BP’s Trial Continues, KKR Buys into Qingdao, and 3 More Hot Stocks

BP (NYSE:BP): BP shares are trading lower as the company enters the second phase of its trial regarding the 2010 Deepwater Horizon disaster — the amount of crude that spilled into the Gulf of Mexico is the focus of the hearings, Seeking Alpha reports. BP is facing fines of $2.7 billion to $18 billion, depending on how much oil will be ruled to have leaked, and whether BP is found guilty of gross negligence.

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KKR (NYSE:KKR): KKR has agreed to purchase a 10 percent stake in the Chinese appliance maker Qingdao for an officially undisclosed price, though Reuters says that it’s likely to be about $550 million. “For what looks like a decent price, KKR gets a piece of a company with exposure to the booming Chinese consumer market, and Qingdao hooks up with a partner to help it expand to markets outside of China,” Seeking Alpha says.

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Chipotle Mexican Grill (NYSE:CMG): Chipotle shares have been upgraded to Overweight by Morgan Stanley and slapped with a $485 price target, fueling a 2 percent to 2.5 percent rise in trading. Chipotle scored high in a “best in class” survey conducted by Morgan, which could indicate strong traffic gains, Seeking Alpha reports.

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Royal Dutch Shell (NYSE:RDSA): Shell has been hiked to Buy from Sell with a $71 price target at Goldman Sachs despite the stock’s underperformance in the past year, as the company let earnings fall due to pressures from heavy depreciation and exploration expenses. However, Goldman believes that Shell’s underlying business is sound and is highly cash generative, with higher exposure than peers to long-lived assets and slightly better production and cash flow growth in the coming years.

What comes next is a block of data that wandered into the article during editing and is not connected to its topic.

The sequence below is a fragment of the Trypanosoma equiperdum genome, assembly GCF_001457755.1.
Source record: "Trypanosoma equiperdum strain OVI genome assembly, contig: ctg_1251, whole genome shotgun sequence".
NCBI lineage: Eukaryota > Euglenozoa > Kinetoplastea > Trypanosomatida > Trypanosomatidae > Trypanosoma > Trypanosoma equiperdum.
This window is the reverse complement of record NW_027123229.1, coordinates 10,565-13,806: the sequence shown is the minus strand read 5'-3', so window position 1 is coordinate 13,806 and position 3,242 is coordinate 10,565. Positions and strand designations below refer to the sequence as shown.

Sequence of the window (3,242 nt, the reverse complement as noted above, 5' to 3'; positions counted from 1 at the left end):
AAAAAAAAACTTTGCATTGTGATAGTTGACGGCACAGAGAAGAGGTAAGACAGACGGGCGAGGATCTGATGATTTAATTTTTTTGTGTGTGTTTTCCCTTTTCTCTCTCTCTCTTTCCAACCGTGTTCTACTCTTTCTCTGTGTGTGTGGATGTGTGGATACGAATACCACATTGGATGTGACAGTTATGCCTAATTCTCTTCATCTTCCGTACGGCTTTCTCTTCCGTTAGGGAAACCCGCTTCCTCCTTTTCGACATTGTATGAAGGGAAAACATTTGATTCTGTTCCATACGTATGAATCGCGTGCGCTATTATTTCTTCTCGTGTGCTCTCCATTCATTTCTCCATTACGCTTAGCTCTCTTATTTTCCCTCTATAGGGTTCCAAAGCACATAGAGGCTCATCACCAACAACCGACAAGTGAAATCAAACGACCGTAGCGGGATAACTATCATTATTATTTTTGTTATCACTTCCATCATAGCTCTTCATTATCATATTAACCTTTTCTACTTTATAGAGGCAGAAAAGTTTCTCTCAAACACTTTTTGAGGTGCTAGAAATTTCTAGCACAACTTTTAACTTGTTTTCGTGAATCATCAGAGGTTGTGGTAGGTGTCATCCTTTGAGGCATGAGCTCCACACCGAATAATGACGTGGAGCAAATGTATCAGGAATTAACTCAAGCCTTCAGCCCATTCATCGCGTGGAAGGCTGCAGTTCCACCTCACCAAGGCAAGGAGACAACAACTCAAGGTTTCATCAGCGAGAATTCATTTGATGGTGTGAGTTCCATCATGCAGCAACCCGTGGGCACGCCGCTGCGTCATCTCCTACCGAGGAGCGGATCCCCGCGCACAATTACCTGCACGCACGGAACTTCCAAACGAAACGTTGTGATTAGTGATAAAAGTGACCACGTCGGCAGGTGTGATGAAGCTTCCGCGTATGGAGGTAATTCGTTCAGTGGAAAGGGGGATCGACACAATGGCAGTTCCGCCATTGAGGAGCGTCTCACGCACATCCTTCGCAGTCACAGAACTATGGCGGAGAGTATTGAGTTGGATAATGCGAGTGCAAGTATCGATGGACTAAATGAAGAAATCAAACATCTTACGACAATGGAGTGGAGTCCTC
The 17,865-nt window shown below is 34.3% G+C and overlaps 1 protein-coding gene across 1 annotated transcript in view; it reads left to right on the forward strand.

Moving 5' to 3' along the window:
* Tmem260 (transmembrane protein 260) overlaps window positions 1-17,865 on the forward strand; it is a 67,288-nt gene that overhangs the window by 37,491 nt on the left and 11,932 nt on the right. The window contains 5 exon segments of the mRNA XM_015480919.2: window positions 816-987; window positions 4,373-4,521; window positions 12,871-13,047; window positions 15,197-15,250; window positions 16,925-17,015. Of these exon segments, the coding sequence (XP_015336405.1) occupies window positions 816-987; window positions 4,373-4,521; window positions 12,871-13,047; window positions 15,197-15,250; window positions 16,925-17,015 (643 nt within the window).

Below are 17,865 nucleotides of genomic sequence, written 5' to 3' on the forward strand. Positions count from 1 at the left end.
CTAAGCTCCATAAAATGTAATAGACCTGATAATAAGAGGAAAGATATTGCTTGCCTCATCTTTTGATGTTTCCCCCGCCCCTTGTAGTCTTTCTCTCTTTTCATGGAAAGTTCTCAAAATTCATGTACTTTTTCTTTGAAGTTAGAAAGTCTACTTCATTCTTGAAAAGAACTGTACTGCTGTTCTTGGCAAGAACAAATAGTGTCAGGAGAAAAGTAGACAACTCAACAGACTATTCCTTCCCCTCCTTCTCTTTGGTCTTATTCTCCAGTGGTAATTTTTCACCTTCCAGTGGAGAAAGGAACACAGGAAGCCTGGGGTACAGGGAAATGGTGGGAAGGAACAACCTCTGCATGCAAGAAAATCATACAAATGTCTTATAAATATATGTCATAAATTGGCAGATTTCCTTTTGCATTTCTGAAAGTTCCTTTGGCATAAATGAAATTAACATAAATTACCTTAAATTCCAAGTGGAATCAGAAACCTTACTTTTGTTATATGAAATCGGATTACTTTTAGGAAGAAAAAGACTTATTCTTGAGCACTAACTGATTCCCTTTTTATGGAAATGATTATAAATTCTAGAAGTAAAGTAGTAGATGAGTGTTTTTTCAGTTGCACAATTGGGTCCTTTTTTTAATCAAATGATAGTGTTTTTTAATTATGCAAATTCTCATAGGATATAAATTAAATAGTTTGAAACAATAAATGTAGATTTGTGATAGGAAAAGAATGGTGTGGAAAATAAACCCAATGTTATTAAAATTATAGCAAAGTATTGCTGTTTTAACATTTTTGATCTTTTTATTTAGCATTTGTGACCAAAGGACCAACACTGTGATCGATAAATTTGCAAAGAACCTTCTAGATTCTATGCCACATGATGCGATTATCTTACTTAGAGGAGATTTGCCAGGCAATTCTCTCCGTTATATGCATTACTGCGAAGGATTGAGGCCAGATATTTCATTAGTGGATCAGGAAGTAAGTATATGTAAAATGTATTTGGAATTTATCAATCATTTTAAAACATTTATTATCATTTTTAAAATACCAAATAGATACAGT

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DirecTV (NASDAQ:DTV): DirecTV has signed off on a deal with A24 for the rights to broadcast films on video on demand a month before they hit theaters, with DirecTV investing $40 million in A24 to help launch the program. “DirecTV plans to charge subscribers between $10.99 and $12.99 for the first crack at the A24 films, but will need to spend some funds on marketing and see good critical reviews in order to get the films noticed,” Seeking Alpha points out.

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Don’t Miss: For BP, The Question Is How Much Oil Really Spilled in 2010.

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